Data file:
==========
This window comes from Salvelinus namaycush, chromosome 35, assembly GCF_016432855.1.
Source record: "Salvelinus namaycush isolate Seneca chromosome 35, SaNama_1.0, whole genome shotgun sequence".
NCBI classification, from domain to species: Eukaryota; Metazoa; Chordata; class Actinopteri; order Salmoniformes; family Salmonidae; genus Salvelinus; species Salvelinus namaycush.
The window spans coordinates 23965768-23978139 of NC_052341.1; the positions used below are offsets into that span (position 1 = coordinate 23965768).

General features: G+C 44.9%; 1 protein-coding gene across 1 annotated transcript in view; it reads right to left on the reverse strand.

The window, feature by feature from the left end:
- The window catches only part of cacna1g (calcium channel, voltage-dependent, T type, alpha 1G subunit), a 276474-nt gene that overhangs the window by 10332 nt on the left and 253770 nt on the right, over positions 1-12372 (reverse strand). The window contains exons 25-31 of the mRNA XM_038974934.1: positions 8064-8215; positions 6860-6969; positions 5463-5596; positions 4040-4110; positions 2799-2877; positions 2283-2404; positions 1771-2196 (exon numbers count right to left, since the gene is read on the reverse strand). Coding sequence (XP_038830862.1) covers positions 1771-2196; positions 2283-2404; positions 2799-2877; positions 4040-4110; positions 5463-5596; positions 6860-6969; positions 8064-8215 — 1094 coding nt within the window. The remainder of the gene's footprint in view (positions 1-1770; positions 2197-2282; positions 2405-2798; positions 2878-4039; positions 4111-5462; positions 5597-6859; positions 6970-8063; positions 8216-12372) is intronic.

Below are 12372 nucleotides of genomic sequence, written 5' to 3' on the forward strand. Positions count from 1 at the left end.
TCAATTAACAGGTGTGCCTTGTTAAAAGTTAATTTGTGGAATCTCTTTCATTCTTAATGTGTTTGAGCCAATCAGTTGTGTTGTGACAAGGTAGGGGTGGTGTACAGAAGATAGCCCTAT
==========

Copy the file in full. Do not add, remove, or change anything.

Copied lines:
This window comes from Salvelinus namaycush, chromosome 35, assembly GCF_016432855.1.
Source record: "Salvelinus namaycush isolate Seneca chromosome 35, SaNama_1.0, whole genome shotgun sequence".
NCBI classification, from domain to species: Eukaryota; Metazoa; Chordata; class Actinopteri; order Salmoniformes; family Salmonidae; genus Salvelinus; species Salvelinus namaycush.
The window spans coordinates 23965768-23978139 of NC_052341.1; the positions used below are offsets into that span (position 1 = coordinate 23965768).

General features: G+C 44.9%; 1 protein-coding gene across 1 annotated transcript in view; it reads right to left on the reverse strand.

The window, feature by feature from the left end:
- The window catches only part of cacna1g (calcium channel, voltage-dependent, T type, alpha 1G subunit), a 276474-nt gene that overhangs the window by 10332 nt on the left and 253770 nt on the right, over positions 1-12372 (reverse strand). The window contains exons 25-31 of the mRNA XM_038974934.1: positions 8064-8215; positions 6860-6969; positions 5463-5596; positions 4040-4110; positions 2799-2877; positions 2283-2404; positions 1771-2196 (exon numbers count right to left, since the gene is read on the reverse strand). Coding sequence (XP_038830862.1) covers positions 1771-2196; positions 2283-2404; positions 2799-2877; positions 4040-4110; positions 5463-5596; positions 6860-6969; positions 8064-8215 — 1094 coding nt within the window. The remainder of the gene's footprint in view (positions 1-1770; positions 2197-2282; positions 2405-2798; positions 2878-4039; positions 4111-5462; positions 5597-6859; positions 6970-8063; positions 8216-12372) is intronic.

Below are 12372 nucleotides of genomic sequence, written 5' to 3' on the forward strand. Positions count from 1 at the left end.
TCAATTAACAGGTGTGCCTTGTTAAAAGTTAATTTGTGGAATCTCTTTCATTCTTAATGTGTTTGAGCCAATCAGTTGTGTTGTGACAAGGTAGGGGTGGTGTACAGAAGATAGCCCTAT